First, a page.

Should we include chapters from the Quran in our Saturday meetings?
I think we should still make the Old Testament readings the focus of our meetings, but it might be interesting to read a small section (a fraction of a chapter) of the Quran every week as a point of comparison. We could potentially try to find sections of the Quran that correspond to the Old Testament reading that we are doing this week, and discuss how our interpretation of the Quran passage differs from our interpretation of the Old Testament passage.
In the Old Testament the people want a king and get one against God's will. In the Quran, God gives them a king to which the people must submit.
In the Quran, all prophets are considered flawless (religiously and morally). In the Old Testament, everyone is flawed. In the Old Testament, Moses argues with God and wins, and the daughters of Zelophehad argue with Moses and win. In the Quran, there is no argument, just submission.
In the Old Testament, Jacob is the founder of the Israelites. In the Quran, Jacob is basically ignored because I can't imagine a less Islamic character than Jacob. Jacob never submits to anyone and always struggles to get what he wants. God later renames Jacob to Israel because Israel literally means to struggle with God which is a very different approach to the Islamic submission to God. The Old Testament itself is a scripture for Jacob's approach to life.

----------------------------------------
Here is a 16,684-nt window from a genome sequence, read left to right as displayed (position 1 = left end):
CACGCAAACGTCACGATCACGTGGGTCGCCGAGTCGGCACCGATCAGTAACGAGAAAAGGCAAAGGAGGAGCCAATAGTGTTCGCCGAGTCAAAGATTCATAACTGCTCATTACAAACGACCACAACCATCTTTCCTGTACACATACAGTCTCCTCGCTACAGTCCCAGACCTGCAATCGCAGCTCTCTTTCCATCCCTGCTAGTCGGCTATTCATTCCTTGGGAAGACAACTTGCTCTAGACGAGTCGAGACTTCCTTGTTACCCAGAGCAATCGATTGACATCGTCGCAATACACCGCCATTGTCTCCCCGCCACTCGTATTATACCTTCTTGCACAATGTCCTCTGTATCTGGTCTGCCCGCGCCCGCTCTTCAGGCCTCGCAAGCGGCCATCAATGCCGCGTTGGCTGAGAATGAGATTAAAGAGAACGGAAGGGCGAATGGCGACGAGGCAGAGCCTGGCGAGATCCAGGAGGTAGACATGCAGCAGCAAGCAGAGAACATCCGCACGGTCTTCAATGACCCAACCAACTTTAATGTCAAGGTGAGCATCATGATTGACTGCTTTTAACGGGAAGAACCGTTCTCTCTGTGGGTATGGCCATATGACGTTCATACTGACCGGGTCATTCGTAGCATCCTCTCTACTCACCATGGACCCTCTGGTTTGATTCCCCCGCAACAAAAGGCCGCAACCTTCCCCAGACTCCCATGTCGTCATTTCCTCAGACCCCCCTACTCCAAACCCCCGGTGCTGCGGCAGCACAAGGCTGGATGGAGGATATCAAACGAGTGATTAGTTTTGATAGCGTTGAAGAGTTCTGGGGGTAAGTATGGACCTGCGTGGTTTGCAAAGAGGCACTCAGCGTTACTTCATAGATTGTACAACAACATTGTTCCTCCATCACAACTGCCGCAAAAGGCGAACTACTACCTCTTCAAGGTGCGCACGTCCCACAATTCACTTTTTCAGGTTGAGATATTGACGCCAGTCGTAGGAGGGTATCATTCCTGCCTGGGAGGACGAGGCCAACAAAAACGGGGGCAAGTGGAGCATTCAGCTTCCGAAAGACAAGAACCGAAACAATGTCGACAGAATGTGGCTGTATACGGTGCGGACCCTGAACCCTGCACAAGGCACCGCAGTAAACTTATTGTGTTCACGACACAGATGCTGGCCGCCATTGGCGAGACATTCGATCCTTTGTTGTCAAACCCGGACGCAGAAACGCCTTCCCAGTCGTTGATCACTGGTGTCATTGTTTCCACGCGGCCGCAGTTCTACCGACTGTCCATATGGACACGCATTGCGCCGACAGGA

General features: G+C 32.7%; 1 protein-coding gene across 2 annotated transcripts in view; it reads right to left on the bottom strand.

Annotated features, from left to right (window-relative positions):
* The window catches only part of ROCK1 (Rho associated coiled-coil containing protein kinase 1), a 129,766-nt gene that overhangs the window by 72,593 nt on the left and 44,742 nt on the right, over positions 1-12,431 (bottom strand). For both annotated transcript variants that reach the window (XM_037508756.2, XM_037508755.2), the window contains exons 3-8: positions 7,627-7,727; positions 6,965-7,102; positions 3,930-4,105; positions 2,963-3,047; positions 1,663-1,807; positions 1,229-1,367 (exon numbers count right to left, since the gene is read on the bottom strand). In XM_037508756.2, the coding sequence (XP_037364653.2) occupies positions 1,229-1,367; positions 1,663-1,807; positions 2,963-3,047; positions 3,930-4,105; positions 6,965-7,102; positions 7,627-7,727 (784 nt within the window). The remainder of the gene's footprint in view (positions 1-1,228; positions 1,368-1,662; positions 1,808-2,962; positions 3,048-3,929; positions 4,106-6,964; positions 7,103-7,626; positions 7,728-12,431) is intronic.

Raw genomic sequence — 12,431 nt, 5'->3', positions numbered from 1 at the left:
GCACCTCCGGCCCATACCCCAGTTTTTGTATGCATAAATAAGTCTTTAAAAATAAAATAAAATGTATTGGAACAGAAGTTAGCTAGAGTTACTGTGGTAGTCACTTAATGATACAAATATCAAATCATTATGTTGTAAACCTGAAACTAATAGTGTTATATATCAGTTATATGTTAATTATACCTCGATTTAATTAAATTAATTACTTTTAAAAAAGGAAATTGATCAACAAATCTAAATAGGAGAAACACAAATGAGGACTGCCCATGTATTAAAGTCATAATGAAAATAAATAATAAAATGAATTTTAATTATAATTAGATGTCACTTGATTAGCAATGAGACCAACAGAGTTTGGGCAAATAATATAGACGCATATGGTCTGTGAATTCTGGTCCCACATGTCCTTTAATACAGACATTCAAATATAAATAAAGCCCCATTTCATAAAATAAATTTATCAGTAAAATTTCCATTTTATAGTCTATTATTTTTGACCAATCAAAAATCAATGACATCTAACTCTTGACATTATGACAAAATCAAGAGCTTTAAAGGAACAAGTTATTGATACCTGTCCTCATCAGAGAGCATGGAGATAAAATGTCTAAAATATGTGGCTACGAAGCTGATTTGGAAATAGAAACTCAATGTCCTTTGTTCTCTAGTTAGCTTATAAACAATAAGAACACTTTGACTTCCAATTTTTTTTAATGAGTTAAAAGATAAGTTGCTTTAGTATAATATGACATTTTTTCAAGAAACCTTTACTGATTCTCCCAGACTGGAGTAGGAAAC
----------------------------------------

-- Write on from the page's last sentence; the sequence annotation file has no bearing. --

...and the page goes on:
Re: Should we include chapters from the Quran in our Saturday meetings?
Not objectionable, just unnatural. I would make a horrible Muslim. I am extremely stubborn and skeptical, so I find submission almost impossible. I read the Quran without finding anything objectionable, but I do not enjoy reading it. I love reading the Old Testament.
It is clear to me that different religions are designed for different kinds of people. Islam is well designed for most of the current population, but it isn't designed for me. The Old Testament was designed for people like me.